Dr. Death has died. But the battle over physician-assisted suicide lives on.
Dr. Jack Kevorkian, a.k.a., “Dr. Death,” died earlier this month in a hospital in Royal Oaks, Michigan. He was eighty-three.
The location of his death is worth noting, because while he died in a hospital, many of the 130 people he helped kill themselves took their lives in or near his VW bus.
He was the subject of HBO film starring Al Pacino called You Don’t Know Jack which, as the title suggests, portrayed him as a misunderstood figure. In his Emmy-Award acceptance speech, Pacino called Kevorkian “brilliant and interesting and unique.”
Like the HBO biopic, the New York Times obituary went to great lengths to portray Kevorkian in a positive light. In an almost comical attempt at “balance,” the Times said that both his critics and supporters generally agreed” that his “advocacy of assisted suicide helped spur the growth of hospice care in the United States.”
That’s like saying that John Dillinger helped spur the growth of bank security. As Times columnist Ross Douthat noted in his excellent column, one study found that 60 percent of Kevorkian’s “patients” weren’t terminally ill. In fact, autopsies revealed that some of them weren’t sick at all!
So what was Dr. Death up to? Ultimately, “physician-assisted suicide” isn’t about compassionate care of the sick and dying, it’s about personal autonomy. As Douthat wrote, the case for it “depends much more on our respect for people’s own desire to die than on our sympathy for their devastating medical conditions.”
Ludwig Minelli, who founded Dignitas, a Swiss organization that facilitates suicides, calls the ability to determine the time and manner of one’s death “a marvelous possibility given to a human being” -- a “possibility” that shouldn’t be confined to the terminally ill. Thus, one study found that 21 percent of the approximately 1,000 people Dignitas has helped commit suicide were not terminally ill.
As a devout Christian, Douthat takes solace in the fact that fourteen years ago, in Compassion in Dying v. Glucksberg, the Supreme Court rejected the idea of a constitutional “right to die.”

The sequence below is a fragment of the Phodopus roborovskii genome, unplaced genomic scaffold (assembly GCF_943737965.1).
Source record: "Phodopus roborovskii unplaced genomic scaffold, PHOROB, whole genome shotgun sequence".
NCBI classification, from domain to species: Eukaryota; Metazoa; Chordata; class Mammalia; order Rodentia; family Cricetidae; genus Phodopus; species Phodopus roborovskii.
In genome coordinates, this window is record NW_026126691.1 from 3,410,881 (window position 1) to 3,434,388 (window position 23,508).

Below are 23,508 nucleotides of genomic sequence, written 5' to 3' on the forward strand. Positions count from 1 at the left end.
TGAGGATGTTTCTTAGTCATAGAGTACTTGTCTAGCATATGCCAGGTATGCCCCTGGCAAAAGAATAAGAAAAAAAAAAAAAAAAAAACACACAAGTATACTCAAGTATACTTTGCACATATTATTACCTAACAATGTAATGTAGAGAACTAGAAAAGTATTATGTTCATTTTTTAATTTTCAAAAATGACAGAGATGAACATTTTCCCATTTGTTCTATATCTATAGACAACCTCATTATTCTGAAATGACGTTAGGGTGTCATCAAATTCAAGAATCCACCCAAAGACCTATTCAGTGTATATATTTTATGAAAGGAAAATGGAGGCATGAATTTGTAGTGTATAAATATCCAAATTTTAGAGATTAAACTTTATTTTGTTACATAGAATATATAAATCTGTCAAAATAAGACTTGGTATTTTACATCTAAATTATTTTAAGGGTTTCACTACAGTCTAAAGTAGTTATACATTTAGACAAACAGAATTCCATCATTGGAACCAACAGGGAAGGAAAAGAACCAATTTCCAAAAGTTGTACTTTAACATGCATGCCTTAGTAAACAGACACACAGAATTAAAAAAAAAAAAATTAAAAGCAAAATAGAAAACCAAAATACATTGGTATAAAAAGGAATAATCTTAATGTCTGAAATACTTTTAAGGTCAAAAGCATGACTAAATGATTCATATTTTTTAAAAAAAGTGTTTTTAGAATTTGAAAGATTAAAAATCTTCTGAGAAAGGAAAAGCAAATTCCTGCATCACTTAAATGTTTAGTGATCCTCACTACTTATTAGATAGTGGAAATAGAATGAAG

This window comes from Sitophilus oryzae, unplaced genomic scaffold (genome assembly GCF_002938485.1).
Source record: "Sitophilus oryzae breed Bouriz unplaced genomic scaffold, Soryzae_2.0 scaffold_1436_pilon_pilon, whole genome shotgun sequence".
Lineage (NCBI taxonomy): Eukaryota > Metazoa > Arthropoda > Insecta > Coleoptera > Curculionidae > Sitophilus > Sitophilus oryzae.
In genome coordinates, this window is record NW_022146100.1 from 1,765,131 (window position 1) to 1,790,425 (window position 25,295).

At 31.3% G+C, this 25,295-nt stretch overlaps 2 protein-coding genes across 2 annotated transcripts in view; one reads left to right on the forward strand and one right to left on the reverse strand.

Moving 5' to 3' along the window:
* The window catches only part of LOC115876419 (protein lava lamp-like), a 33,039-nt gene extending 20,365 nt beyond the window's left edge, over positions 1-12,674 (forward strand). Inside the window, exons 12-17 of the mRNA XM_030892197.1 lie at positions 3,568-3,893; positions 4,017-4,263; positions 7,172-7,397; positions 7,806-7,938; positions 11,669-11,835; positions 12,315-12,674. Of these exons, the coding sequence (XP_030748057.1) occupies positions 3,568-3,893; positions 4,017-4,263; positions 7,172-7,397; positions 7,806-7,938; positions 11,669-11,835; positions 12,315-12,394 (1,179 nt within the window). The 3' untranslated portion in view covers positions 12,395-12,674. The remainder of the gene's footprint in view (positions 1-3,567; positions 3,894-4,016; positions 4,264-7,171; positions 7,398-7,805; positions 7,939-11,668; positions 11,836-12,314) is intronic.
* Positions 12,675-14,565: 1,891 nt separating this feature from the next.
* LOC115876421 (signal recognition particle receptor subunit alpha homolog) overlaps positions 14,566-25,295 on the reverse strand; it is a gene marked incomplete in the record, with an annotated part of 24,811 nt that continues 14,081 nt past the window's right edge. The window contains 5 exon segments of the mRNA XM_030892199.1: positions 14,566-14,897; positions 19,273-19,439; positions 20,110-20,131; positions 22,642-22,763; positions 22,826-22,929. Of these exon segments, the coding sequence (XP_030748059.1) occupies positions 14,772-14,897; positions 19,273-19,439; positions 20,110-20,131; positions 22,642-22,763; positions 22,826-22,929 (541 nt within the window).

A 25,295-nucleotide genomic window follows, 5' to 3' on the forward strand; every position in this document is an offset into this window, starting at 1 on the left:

I’m not so consoled. The Court didn’t decide the case on its merits, only that people had not yet settled the question in democratic debate. But any time it wants to the Court can raise the question again and base their decision on Justice Kennedy’s infamous ruling in Planned Parenthood v. Casey: “At the heart of liberty,” Kennedy wrote, “is the right to define one’s own concept of existence, of meaning, of the universe, and of the mystery of human life.”
That passage is, as once critic put it, a “thing of almost infinite plasticity” that could justify almost anything. And the Court often does change its mind. When Casey was decided in 1992, for example, no one thought Kennedy’s passage would create a constitutional right to sodomy, but it did. Seventeen years after ruling there was no such right, the court reversed itself in Lawrence v. Texas.
People who think that it can’t happen with physician-assisted suicide, especially as public opinion shifts on the issue, not only don’t know Jack, they don’t know what the courts are capable of.
We who believe in the sanctity of human life from conception through natural death must speak out in every public forum. Otherwise we will have thrust upon us the constitutional right to die.
Jack Kevorkian's Legacy Lives on After Death
Letters to the Editor | The Seattle Times | June 17, 2011